Occupy Wall Street protesters have been criticized for not being specific in their policy proposals, but they have offered some broad outlines for where they want to take the country. They want less income inequality and less money in politics. They want more better-paying jobs and increased regulations on banks.
A Nov. 6 opinion piece in The New York Times got me asking, Would compulsory voting help advance Occupy Wall Street’s goals? Should achieving full voter participation be on its policy agenda?
America has dabbled in compulsory voting before. Starting in 1636, residents of Plymouth Colony paid fines for failing to vote. Several Massachusetts towns adopted fines for citizens who failed to attend town meetings. Virginia Colony introduced compulsory voting in 1649 and fines for not voting were paid in tobacco. Other states followed suit: Maryland in 1715, Delaware in 1734 and Georgia in 1777.
Compulsory voting faded after the Independence War, and debate over it only revived in the early 20th century. In 1889, Kansas City imposed taxes for failing to vote, before the Missouri State Supreme Court stuck it down six years later. North Dakota and Massachusetts amended their state constitutions to allow for mandatory voting but never implemented it.
There is little reason to believe mandatory voting would catch on today. But if it did, and we adopted it, what effect would it have?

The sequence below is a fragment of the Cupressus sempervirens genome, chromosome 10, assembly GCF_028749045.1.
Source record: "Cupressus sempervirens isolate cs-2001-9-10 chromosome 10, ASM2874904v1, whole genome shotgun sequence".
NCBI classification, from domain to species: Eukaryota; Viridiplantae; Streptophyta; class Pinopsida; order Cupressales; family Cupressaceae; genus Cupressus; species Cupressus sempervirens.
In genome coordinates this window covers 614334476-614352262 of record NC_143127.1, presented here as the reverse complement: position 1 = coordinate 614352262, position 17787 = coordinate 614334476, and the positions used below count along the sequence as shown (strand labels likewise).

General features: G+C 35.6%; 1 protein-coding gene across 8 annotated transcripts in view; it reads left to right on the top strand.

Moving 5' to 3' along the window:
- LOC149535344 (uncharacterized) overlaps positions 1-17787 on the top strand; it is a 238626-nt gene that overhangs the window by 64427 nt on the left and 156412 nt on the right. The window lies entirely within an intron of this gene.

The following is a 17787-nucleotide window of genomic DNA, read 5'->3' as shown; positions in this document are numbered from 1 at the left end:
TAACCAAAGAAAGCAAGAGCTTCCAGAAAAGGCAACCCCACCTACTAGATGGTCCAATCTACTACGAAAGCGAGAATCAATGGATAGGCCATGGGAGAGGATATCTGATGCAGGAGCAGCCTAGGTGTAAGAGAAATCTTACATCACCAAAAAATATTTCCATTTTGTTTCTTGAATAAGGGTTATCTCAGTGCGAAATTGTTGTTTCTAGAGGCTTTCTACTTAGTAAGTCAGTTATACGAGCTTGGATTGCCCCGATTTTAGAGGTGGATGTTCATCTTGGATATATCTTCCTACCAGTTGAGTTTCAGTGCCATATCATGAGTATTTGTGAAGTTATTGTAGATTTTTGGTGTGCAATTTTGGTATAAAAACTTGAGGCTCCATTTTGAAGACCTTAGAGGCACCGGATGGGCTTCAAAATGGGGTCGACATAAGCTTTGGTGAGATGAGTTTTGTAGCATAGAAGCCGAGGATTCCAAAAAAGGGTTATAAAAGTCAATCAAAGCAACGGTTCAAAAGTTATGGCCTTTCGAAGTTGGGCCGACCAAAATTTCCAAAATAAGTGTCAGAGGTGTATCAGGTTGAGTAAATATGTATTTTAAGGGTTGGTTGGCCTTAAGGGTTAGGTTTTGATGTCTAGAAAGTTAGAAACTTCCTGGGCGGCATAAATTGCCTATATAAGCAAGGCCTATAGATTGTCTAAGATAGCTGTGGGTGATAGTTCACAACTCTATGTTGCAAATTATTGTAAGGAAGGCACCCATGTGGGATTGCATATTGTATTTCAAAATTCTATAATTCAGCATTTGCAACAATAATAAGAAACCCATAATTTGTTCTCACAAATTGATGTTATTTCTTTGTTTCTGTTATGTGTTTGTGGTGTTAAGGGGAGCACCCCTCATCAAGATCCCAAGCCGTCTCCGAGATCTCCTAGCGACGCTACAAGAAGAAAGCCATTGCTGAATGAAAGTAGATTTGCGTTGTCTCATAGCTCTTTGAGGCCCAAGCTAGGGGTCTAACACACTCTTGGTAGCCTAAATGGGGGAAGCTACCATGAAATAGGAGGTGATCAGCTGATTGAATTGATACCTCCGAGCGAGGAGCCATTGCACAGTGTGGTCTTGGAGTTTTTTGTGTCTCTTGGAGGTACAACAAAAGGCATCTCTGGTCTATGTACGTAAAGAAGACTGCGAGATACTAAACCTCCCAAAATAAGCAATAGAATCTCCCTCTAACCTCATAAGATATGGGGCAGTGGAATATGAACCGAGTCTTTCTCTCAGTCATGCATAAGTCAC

Those who stand to benefit the most from voting tend to participate the least in our elections: the poor, the youth, the unemployed, the homeless and minorities. Politicians naturally target the voting population, which means overlooking those politically marginalized segments of our society. This probably accounts, at least in part, for why the federal government spends seven times more on the elderly, who vote in droves, than it does on children. If all youth voters were forced to vote, student debt relief could plausibly become an important campaign issue.
When poorer voters are forced to vote, the government enacts more redistributive policies that reduce income inequality, according to a 2005 study by Alberto Chong of the Inter-American Development Bank and Mauricio Olivera of George Mason University. They found that compulsory voting, if strictly enforced, has a strong effect on income distribution.
“In short, enforceable compulsory voting laws compel the bottom income quintiles of the population to vote,” they wrote. “In this scenario, the median voter would be the population that prefers higher transfers and redistribution programs. If the law is enforced, the effect is an improved distribution of income.”
More equal income distribution ties into one of the main arguments proponents of compulsory voting make, which is that full participation gives democracies substantive legitimacy because the more people who vote, the more closely the elected bodies reflect popular will. As a result, those bodies are more likely to adopt “fairer policies.”
If OWS demonstrators judge compulsory voting solely on its economic outcome, they could find it an attractive solution. But they could also find ample reason not to support compulsory voting, as I’m sure you can. (If you’re interested in hearing arguments for and against compulsory voting, I encourage you to read the Times articleand the subsequent discussion about it on the Times’ website.)
The Occupy movement has already changed the national conversation and spotlighted its goals of reducing income inequality, increasing regulation on banks and draining corporate money out of politics. Now the question is how it will effect change through politics. A fully participatory democracy, achieved through compulsory voting, could be one answer.